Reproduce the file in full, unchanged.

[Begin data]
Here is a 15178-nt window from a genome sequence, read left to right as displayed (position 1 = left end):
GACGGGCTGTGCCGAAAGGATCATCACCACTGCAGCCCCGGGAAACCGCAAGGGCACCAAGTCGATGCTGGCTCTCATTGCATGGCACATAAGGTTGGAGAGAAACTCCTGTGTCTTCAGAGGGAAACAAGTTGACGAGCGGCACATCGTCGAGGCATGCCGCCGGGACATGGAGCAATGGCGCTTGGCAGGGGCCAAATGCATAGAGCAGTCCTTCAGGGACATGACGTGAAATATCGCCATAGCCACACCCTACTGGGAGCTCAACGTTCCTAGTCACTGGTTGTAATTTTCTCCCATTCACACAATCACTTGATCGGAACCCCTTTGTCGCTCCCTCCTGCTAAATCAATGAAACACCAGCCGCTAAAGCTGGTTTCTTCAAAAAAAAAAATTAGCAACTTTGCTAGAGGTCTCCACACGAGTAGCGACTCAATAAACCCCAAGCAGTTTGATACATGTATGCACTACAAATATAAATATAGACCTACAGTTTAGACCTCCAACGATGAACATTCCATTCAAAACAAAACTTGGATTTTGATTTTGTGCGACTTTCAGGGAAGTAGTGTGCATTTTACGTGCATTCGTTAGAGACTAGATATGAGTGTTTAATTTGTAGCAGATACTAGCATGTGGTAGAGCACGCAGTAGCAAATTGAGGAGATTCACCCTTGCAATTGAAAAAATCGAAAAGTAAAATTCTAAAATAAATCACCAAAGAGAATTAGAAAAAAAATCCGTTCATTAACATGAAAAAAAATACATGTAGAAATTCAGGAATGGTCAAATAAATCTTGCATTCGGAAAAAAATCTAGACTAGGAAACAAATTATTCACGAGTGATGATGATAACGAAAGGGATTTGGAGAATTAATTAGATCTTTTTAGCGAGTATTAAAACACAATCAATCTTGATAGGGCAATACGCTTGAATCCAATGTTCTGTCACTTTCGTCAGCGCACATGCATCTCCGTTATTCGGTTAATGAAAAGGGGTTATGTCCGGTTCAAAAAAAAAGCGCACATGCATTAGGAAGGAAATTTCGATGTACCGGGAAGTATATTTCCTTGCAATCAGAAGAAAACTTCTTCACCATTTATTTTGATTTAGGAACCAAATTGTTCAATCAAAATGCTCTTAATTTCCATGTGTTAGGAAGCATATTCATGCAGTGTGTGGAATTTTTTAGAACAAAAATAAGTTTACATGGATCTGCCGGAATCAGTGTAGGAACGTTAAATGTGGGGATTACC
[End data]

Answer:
Here is a 15178-nt window from a genome sequence, read left to right as displayed (position 1 = left end):
GACGGGCTGTGCCGAAAGGATCATCACCACTGCAGCCCCGGGAAACCGCAAGGGCACCAAGTCGATGCTGGCTCTCATTGCATGGCACATAAGGTTGGAGAGAAACTCCTGTGTCTTCAGAGGGAAACAAGTTGACGAGCGGCACATCGTCGAGGCATGCCGCCGGGACATGGAGCAATGGCGCTTGGCAGGGGCCAAATGCATAGAGCAGTCCTTCAGGGACATGACGTGAAATATCGCCATAGCCACACCCTACTGGGAGCTCAACGTTCCTAGTCACTGGTTGTAATTTTCTCCCATTCACACAATCACTTGATCGGAACCCCTTTGTCGCTCCCTCCTGCTAAATCAATGAAACACCAGCCGCTAAAGCTGGTTTCTTCAAAAAAAAAAATTAGCAACTTTGCTAGAGGTCTCCACACGAGTAGCGACTCAATAAACCCCAAGCAGTTTGATACATGTATGCACTACAAATATAAATATAGACCTACAGTTTAGACCTCCAACGATGAACATTCCATTCAAAACAAAACTTGGATTTTGATTTTGTGCGACTTTCAGGGAAGTAGTGTGCATTTTACGTGCATTCGTTAGAGACTAGATATGAGTGTTTAATTTGTAGCAGATACTAGCATGTGGTAGAGCACGCAGTAGCAAATTGAGGAGATTCACCCTTGCAATTGAAAAAATCGAAAAGTAAAATTCTAAAATAAATCACCAAAGAGAATTAGAAAAAAAATCCGTTCATTAACATGAAAAAAAATACATGTAGAAATTCAGGAATGGTCAAATAAATCTTGCATTCGGAAAAAAATCTAGACTAGGAAACAAATTATTCACGAGTGATGATGATAACGAAAGGGATTTGGAGAATTAATTAGATCTTTTTAGCGAGTATTAAAACACAATCAATCTTGATAGGGCAATACGCTTGAATCCAATGTTCTGTCACTTTCGTCAGCGCACATGCATCTCCGTTATTCGGTTAATGAAAAGGGGTTATGTCCGGTTCAAAAAAAAAGCGCACATGCATTAGGAAGGAAATTTCGATGTACCGGGAAGTATATTTCCTTGCAATCAGAAGAAAACTTCTTCACCATTTATTTTGATTTAGGAACCAAATTGTTCAATCAAAATGCTCTTAATTTCCATGTGTTAGGAAGCATATTCATGCAGTGTGTGGAATTTTTTAGAACAAAAATAAGTTTACATGGATCTGCCGGAATCAGTGTAGGAACGTTAAATGTGGGGATTACC